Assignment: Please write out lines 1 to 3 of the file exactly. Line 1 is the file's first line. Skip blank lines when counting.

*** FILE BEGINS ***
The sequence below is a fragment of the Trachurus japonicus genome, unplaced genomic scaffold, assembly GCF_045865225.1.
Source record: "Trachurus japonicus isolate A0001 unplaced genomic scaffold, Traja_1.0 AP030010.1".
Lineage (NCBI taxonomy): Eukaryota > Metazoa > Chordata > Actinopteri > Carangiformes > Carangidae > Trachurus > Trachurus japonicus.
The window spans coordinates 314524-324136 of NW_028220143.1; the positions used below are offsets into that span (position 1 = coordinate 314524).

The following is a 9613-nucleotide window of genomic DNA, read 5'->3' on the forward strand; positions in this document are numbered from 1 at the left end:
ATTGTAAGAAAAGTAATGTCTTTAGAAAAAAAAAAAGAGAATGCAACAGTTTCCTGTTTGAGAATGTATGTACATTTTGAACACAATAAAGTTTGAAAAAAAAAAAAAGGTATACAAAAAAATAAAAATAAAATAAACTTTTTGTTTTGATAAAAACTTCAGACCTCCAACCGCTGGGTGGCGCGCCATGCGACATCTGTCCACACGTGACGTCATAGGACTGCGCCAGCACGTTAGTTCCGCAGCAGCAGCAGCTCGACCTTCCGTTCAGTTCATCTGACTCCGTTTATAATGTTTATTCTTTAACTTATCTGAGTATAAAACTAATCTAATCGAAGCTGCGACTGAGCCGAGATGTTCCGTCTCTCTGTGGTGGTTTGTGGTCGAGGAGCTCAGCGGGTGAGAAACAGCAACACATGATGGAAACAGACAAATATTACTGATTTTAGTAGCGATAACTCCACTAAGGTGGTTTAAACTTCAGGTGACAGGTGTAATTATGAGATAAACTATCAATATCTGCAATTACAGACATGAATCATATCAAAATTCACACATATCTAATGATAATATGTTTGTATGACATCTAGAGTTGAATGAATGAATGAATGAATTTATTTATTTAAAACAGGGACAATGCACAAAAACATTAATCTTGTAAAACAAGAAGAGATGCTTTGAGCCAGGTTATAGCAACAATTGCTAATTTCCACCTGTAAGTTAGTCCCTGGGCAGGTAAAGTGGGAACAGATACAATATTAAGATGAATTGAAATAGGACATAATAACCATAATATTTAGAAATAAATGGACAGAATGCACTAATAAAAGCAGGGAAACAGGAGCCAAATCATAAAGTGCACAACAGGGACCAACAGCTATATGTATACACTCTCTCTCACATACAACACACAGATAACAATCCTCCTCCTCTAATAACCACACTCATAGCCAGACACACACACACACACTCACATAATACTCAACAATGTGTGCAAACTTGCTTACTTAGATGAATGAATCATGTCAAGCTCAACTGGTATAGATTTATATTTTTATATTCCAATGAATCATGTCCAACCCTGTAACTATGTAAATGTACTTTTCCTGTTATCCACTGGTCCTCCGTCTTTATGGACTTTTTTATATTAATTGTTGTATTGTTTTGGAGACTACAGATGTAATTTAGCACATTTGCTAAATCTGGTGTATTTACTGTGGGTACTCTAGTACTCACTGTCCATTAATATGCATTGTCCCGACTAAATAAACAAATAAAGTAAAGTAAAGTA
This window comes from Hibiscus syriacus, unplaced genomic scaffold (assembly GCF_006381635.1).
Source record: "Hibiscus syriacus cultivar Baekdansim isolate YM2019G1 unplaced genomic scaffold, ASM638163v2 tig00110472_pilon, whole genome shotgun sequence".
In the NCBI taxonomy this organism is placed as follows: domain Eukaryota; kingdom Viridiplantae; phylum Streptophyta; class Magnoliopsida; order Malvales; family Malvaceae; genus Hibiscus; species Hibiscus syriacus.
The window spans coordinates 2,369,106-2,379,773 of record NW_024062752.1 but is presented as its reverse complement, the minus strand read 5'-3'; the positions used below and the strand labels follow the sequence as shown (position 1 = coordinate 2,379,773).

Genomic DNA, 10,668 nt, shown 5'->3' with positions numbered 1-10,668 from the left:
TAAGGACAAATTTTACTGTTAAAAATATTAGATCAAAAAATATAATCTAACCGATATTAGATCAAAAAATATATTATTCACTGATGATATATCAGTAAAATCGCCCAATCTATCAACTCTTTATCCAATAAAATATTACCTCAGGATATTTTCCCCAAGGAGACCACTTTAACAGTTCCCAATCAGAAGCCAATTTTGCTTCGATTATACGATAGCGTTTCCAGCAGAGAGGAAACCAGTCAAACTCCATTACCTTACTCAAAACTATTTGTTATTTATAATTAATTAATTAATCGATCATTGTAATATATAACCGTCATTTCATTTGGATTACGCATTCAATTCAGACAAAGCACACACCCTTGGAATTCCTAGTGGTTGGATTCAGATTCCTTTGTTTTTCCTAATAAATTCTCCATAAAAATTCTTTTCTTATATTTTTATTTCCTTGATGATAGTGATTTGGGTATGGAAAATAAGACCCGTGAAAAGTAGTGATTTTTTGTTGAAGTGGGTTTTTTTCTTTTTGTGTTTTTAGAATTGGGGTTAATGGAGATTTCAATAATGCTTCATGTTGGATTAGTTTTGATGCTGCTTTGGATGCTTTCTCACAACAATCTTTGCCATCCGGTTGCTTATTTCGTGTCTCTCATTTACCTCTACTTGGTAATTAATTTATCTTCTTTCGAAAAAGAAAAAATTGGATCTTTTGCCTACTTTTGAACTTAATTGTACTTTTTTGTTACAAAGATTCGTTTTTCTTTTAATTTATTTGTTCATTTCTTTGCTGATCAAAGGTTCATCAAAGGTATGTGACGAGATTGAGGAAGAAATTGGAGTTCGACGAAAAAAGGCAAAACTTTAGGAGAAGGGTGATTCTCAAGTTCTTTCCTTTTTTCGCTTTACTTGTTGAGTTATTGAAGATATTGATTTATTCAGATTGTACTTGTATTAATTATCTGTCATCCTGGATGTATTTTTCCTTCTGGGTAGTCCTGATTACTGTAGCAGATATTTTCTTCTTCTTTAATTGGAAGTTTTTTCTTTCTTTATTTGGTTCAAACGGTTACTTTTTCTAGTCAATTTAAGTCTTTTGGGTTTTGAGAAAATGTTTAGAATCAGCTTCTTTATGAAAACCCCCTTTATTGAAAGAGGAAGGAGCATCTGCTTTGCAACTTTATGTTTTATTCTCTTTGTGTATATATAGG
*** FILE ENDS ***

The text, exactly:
The sequence below is a fragment of the Trachurus japonicus genome, unplaced genomic scaffold, assembly GCF_045865225.1.
Source record: "Trachurus japonicus isolate A0001 unplaced genomic scaffold, Traja_1.0 AP030010.1".
Lineage (NCBI taxonomy): Eukaryota > Metazoa > Chordata > Actinopteri > Carangiformes > Carangidae > Trachurus > Trachurus japonicus.